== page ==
According to the Royal LePage House Price Survey1, the aggregate price of a home in Canada has continued to post steady year-over-year gains during the third quarter of 2019 as the real estate market sustained its recovery from the significant downturn of 2018 and early 2019, following the introduction of the federal mortgage stress test.
The Royal LePage National House Price Composite, compiled from proprietary property data in 63 of the nation's largest real estate markets, showed that the median price of a home in Canada increased 1.4 per cent year-over-year to $630,335 in the third quarter of 2019. When broken out by housing type, the median price of a two-storey home rose 1.3 per cent year-over-year to $738,346, while the median price of a bungalow remained flat at $521,250. Nationally, condominiums remained the fastest appreciating housing type, with the median price rising 3.4 per cent year-over-year to $457,911. Data analyzed contains both resale and new build transactions, provided by Royal LePage's sister company, RPS Real Property Solutions.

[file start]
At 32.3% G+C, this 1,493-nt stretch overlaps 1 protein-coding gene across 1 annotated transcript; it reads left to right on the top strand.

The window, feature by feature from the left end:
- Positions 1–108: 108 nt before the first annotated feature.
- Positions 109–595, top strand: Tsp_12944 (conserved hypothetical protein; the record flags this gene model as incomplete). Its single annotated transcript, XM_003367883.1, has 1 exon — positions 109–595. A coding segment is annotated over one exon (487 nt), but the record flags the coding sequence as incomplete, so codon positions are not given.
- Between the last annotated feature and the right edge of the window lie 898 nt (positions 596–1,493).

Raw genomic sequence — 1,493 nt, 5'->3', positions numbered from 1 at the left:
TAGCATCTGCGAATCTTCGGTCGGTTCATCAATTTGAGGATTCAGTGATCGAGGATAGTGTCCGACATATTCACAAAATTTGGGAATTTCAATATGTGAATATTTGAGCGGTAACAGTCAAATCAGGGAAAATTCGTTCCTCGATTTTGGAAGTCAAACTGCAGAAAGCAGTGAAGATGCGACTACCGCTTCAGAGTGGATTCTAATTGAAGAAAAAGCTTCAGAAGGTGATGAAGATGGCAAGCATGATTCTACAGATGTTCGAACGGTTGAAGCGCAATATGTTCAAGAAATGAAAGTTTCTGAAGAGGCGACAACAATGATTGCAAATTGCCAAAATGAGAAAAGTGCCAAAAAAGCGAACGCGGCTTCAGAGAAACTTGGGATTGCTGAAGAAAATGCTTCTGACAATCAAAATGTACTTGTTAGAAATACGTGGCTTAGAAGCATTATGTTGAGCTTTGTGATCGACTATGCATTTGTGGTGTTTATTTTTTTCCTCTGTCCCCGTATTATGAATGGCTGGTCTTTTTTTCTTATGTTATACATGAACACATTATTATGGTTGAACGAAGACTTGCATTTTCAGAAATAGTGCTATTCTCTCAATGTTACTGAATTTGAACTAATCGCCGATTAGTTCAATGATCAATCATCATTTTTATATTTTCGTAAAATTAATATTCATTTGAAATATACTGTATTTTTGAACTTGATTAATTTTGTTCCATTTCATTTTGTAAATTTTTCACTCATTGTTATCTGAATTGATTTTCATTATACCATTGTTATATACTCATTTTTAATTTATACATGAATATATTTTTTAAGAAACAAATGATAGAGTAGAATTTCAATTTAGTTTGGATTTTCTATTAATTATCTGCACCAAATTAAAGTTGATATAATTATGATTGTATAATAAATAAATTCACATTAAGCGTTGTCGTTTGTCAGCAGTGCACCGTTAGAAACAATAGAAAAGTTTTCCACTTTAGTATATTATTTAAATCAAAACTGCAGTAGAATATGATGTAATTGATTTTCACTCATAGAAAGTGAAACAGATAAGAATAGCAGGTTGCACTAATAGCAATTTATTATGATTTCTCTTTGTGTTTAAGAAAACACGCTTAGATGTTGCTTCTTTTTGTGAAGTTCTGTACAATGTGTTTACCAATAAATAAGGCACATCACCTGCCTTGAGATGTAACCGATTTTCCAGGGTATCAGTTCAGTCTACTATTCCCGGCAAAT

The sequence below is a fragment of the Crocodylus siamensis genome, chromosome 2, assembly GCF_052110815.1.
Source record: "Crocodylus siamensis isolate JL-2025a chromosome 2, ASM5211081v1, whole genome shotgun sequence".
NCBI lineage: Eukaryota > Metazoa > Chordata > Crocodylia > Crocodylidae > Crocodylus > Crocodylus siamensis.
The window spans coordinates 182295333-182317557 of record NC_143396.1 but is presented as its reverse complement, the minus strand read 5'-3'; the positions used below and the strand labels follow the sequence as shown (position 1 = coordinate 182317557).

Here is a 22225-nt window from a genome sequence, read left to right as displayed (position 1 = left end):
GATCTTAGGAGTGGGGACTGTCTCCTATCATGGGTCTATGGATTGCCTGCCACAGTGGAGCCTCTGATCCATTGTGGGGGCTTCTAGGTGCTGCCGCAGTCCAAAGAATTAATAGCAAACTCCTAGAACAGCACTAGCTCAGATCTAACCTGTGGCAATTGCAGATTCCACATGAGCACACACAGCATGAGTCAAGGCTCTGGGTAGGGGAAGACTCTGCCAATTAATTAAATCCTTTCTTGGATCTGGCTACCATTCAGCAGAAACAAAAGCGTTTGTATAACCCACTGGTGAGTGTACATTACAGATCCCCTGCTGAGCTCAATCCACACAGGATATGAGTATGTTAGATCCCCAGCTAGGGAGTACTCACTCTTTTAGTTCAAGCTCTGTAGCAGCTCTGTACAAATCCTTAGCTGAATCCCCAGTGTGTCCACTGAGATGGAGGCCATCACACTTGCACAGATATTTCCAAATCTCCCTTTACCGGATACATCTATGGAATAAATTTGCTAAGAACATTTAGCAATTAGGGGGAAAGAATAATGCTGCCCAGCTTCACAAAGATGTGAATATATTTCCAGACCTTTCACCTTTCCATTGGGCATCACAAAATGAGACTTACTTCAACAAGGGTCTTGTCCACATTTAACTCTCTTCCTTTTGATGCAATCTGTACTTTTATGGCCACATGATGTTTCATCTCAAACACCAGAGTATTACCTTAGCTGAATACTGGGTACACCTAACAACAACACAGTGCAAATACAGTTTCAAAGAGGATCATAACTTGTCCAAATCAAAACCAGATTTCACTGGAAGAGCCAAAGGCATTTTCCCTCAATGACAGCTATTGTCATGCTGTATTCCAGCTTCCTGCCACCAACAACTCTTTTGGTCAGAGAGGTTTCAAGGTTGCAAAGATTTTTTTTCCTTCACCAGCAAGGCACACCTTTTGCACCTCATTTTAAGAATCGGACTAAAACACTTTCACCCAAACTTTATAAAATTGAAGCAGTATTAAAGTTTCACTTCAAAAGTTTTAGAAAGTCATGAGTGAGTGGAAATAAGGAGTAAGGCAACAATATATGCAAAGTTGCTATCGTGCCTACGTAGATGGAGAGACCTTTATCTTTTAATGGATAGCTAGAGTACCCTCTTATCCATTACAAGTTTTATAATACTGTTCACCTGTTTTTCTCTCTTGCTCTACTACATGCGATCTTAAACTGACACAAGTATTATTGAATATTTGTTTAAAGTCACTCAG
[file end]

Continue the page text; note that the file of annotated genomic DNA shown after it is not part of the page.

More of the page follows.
"Low interest rates and an outstanding employment picture continue to buoy consumer confidence and support our recovering real estate market," said Phil Soper, president and CEO, Royal LePage. "The collateral damage from the trade war between the U.S. and China has been manageable to date. Barring a full-blown American recession, our outlook for Canada's housing sector is for continued market expansion."
Looking to the fourth quarter of 2019, Royal LePage forecasts that the aggregate price of a home in Canada will rise 1.5 per cent year-over-year to $632,226, which is a 0.3 per cent increase compared to the third quarter of 2019. The 2019 fourth quarter forecast is dependent on consistent economic conditions and no new housing policy changes.
To view the chart with aggregated regions and markets visit rlp.ca/houseprices.
For more regional analysis, visit Royal LePage's media room at rlp.ca/mediaroom.